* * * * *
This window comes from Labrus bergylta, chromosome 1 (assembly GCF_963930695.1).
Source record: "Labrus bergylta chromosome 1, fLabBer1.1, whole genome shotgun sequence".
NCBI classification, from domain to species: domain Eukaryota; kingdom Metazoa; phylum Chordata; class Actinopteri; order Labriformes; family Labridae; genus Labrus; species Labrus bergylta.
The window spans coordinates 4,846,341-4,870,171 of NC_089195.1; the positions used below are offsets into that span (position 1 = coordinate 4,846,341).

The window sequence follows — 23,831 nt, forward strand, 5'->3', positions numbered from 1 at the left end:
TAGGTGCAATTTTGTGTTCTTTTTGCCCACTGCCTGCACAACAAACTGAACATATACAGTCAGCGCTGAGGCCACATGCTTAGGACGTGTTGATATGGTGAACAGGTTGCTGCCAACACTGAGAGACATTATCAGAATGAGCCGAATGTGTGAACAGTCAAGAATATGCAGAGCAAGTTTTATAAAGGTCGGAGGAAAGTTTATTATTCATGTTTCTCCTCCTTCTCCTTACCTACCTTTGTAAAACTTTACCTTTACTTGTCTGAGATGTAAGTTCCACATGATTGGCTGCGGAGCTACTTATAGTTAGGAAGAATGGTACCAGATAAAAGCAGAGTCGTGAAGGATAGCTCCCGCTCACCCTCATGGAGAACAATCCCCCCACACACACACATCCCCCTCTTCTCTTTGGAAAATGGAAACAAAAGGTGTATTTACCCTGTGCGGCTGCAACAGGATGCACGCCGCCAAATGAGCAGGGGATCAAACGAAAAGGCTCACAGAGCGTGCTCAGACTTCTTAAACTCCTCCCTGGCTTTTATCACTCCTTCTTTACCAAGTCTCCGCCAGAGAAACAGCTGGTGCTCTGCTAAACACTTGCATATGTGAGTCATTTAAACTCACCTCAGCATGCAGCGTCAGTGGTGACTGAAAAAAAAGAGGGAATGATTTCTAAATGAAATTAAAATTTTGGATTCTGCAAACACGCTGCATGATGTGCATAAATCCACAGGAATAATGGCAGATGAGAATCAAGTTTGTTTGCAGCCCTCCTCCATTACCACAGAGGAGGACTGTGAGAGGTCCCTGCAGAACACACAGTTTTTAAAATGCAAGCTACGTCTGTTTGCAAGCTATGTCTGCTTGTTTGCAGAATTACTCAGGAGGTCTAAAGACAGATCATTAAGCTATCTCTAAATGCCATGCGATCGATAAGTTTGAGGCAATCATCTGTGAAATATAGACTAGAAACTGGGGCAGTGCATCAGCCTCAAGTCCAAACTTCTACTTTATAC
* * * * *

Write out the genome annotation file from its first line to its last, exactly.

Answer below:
This window comes from Labrus bergylta, chromosome 1 (assembly GCF_963930695.1).
Source record: "Labrus bergylta chromosome 1, fLabBer1.1, whole genome shotgun sequence".
NCBI classification, from domain to species: domain Eukaryota; kingdom Metazoa; phylum Chordata; class Actinopteri; order Labriformes; family Labridae; genus Labrus; species Labrus bergylta.
The window spans coordinates 4,846,341-4,870,171 of NC_089195.1; the positions used below are offsets into that span (position 1 = coordinate 4,846,341).

The window sequence follows — 23,831 nt, forward strand, 5'->3', positions numbered from 1 at the left end:
TAGGTGCAATTTTGTGTTCTTTTTGCCCACTGCCTGCACAACAAACTGAACATATACAGTCAGCGCTGAGGCCACATGCTTAGGACGTGTTGATATGGTGAACAGGTTGCTGCCAACACTGAGAGACATTATCAGAATGAGCCGAATGTGTGAACAGTCAAGAATATGCAGAGCAAGTTTTATAAAGGTCGGAGGAAAGTTTATTATTCATGTTTCTCCTCCTTCTCCTTACCTACCTTTGTAAAACTTTACCTTTACTTGTCTGAGATGTAAGTTCCACATGATTGGCTGCGGAGCTACTTATAGTTAGGAAGAATGGTACCAGATAAAAGCAGAGTCGTGAAGGATAGCTCCCGCTCACCCTCATGGAGAACAATCCCCCCACACACACACATCCCCCTCTTCTCTTTGGAAAATGGAAACAAAAGGTGTATTTACCCTGTGCGGCTGCAACAGGATGCACGCCGCCAAATGAGCAGGGGATCAAACGAAAAGGCTCACAGAGCGTGCTCAGACTTCTTAAACTCCTCCCTGGCTTTTATCACTCCTTCTTTACCAAGTCTCCGCCAGAGAAACAGCTGGTGCTCTGCTAAACACTTGCATATGTGAGTCATTTAAACTCACCTCAGCATGCAGCGTCAGTGGTGACTGAAAAAAAAGAGGGAATGATTTCTAAATGAAATTAAAATTTTGGATTCTGCAAACACGCTGCATGATGTGCATAAATCCACAGGAATAATGGCAGATGAGAATCAAGTTTGTTTGCAGCCCTCCTCCATTACCACAGAGGAGGACTGTGAGAGGTCCCTGCAGAACACACAGTTTTTAAAATGCAAGCTACGTCTGTTTGCAAGCTATGTCTGCTTGTTTGCAGAATTACTCAGGAGGTCTAAAGACAGATCATTAAGCTATCTCTAAATGCCATGCGATCGATAAGTTTGAGGCAATCATCTGTGAAATATAGACTAGAAACTGGGGCAGTGCATCAGCCTCAAGTCCAAACTTCTACTTTATAC